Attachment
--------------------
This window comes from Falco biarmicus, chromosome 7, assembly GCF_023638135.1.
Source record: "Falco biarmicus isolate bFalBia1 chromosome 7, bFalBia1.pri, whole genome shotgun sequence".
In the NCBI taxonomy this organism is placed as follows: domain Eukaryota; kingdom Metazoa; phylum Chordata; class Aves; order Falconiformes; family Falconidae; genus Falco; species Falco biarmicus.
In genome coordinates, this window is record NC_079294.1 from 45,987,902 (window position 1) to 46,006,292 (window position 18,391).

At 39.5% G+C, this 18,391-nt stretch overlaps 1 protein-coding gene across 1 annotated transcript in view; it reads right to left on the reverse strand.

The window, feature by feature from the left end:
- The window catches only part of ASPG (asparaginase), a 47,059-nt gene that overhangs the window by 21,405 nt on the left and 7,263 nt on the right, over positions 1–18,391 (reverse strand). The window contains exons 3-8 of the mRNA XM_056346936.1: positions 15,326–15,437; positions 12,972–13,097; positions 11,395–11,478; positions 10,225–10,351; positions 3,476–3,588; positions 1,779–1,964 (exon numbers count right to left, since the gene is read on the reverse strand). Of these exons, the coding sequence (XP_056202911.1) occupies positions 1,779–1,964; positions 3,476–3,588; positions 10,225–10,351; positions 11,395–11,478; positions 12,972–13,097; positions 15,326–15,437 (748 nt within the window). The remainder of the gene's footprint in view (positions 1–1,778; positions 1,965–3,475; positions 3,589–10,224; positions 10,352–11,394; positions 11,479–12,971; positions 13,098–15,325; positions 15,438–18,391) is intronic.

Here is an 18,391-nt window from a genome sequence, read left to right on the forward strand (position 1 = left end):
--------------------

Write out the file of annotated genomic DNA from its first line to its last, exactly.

This window comes from Falco biarmicus, chromosome 7, assembly GCF_023638135.1.
Source record: "Falco biarmicus isolate bFalBia1 chromosome 7, bFalBia1.pri, whole genome shotgun sequence".
In the NCBI taxonomy this organism is placed as follows: domain Eukaryota; kingdom Metazoa; phylum Chordata; class Aves; order Falconiformes; family Falconidae; genus Falco; species Falco biarmicus.
In genome coordinates, this window is record NC_079294.1 from 45,987,902 (window position 1) to 46,006,292 (window position 18,391).

At 39.5% G+C, this 18,391-nt stretch overlaps 1 protein-coding gene across 1 annotated transcript in view; it reads right to left on the reverse strand.

The window, feature by feature from the left end:
- The window catches only part of ASPG (asparaginase), a 47,059-nt gene that overhangs the window by 21,405 nt on the left and 7,263 nt on the right, over positions 1–18,391 (reverse strand). The window contains exons 3-8 of the mRNA XM_056346936.1: positions 15,326–15,437; positions 12,972–13,097; positions 11,395–11,478; positions 10,225–10,351; positions 3,476–3,588; positions 1,779–1,964 (exon numbers count right to left, since the gene is read on the reverse strand). Of these exons, the coding sequence (XP_056202911.1) occupies positions 1,779–1,964; positions 3,476–3,588; positions 10,225–10,351; positions 11,395–11,478; positions 12,972–13,097; positions 15,326–15,437 (748 nt within the window). The remainder of the gene's footprint in view (positions 1–1,778; positions 1,965–3,475; positions 3,589–10,224; positions 10,352–11,394; positions 11,479–12,971; positions 13,098–15,325; positions 15,438–18,391) is intronic.

Here is an 18,391-nt window from a genome sequence, read left to right on the forward strand (position 1 = left end):